What is Power in Government Studies?
Power is the capacity to affect another’s behaviour by the threat of sanction. The sanction(s) may either be negative or positive.
Therefore, a political leader may have the ability to control the actions of others by promising those who support him wealth or honours, or he may threaten to deny such rewards to those who oppose him. However, sanctions are used if there is non-compliance.
Power can be in four forms
- Political Power – This is the power derived from the people and constitution.
- Economic Power – This is the power one acquire from having economic resources.
- Military Power – This is the power used by the armed forces.
- Physical/Naked Power – This form of power uses force.
Sources of Power
- Through the constitution
- Through Inheritance
- Through Charisma
- Through economic resources or wealth
- Through force/coercion
Definition of Authority
Authority, propounded by Max Weber, refers to the formal or legal right to make and enforce law or policies.
Authority connotes the acceptance of the right to rule as conferred by the people, irrespective of the sanctions.
Types Of Authority
The sociologist and philosopher, Max Weber, classified authority into three types.
1. Traditional Authority – This is a type of authority legitimated by the power of the tradition. This kind of authority can be found in traditional societies where the king/chief exercises authority over his subjects based on the customs and traditions of the land. Traditional authority can be passed down to generations, often through hereditary.
2. Charismatic Authority – This is a type of authority that is bestowed on an individual based on the extraordinary characteristics of that individual. For example, if an individual is known to be trust-worthy in a society, the people can make him a king, or let’s come down to treasurer, because of the trust-worthiness the people see in him.
3. Legal/Rational Authority – This is an authority derived from the laws or constitution of a state. It may also be called political/constitutional authority. This kind of authority is mostly found in modern democratic state, private and public corporations and other associations. The people do not give obedience to an individual leader (e.g. President) but rather a set of principles (constitution) used in governing the state.
4. Delegated Authority – This authority is mostly given to someone to exercise functions and responsibilities on specific areas.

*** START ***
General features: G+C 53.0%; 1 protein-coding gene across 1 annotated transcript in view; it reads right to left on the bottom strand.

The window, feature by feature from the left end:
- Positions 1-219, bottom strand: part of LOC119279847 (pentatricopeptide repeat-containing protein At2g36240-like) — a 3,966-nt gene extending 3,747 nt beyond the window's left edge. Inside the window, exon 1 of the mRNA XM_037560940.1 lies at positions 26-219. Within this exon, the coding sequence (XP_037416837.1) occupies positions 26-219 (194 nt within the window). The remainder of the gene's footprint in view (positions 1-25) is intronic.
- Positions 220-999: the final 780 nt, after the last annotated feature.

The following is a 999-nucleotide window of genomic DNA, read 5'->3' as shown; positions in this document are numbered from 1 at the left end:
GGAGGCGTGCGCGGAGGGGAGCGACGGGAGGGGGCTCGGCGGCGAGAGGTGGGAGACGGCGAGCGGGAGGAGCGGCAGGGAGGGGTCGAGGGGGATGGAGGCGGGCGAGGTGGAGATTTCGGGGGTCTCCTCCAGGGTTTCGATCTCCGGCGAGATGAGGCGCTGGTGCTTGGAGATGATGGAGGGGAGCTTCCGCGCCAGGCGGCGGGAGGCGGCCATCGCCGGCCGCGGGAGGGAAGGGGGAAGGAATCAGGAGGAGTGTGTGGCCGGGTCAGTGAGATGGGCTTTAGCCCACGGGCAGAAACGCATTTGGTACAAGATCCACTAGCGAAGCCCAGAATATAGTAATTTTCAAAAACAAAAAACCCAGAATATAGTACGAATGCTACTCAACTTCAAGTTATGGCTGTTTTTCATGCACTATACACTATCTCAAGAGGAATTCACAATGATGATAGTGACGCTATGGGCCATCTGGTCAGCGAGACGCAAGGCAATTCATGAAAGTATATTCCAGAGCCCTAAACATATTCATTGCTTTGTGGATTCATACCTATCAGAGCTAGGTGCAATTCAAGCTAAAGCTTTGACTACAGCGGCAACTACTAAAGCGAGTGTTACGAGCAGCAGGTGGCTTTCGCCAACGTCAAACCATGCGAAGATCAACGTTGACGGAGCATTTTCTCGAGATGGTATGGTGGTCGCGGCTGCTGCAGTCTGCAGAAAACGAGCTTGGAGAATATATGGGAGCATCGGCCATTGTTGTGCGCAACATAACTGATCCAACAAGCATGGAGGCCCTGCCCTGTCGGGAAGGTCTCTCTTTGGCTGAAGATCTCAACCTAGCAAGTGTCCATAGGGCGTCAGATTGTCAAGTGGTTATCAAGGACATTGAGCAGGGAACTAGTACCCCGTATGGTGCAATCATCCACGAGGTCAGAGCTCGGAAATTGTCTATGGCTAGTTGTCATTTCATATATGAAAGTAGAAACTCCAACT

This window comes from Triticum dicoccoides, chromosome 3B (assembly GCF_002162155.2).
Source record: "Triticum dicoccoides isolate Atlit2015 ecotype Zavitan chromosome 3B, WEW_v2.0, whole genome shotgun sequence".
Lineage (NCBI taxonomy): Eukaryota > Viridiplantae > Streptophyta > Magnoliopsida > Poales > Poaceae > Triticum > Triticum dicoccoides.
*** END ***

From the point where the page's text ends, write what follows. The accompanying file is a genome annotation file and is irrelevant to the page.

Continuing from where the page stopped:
5. Technical Authority – It is based in the level of expertise the individual has acquired on the job. This kind of authority has to be respected, recognised and accepted in that particular area concerned.
6. Political Authority – This is the authority conferred in persons holding political offices, e.g. the president and legislators. Policies made and executed are based in the provisions of the constitution.
7. Coercive Authority – It is the authority based on the use of force. The fear of consequences for not accepting or obeying such authority is always there, e.g. military dictatorship.
Max Weber said no authority structure could actually be exclusively bureaucratic, because some positions would be held by a variety of charismatic leaders.
Non-bureaucratic legal authority could be found in organizations that have rotating office holders, such as Parliamentary and committee administration and all sorts of collegiate and administrative bodies. (Weber 1958)
Difference Between Power and Authority
1. Power is the capacity to affect another’s behaviour by the use of threat of some form of sanction while authority is formal or legal right to make and enforce law or policies.
2. Authority is based on acceptance and mostly legitimate while power could be legitimate or illegitimate e.g. The military in power.
3. It has been observed that authority can be delegated with legitimized responsibility but power cannot be delegated.
4. Again, since authority is legitimized, punishments that go with it is not as serious as that of power.
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- C. C. Dibie; Essential Government for Senior Secondary Schools; Tonad Publishers; August 2008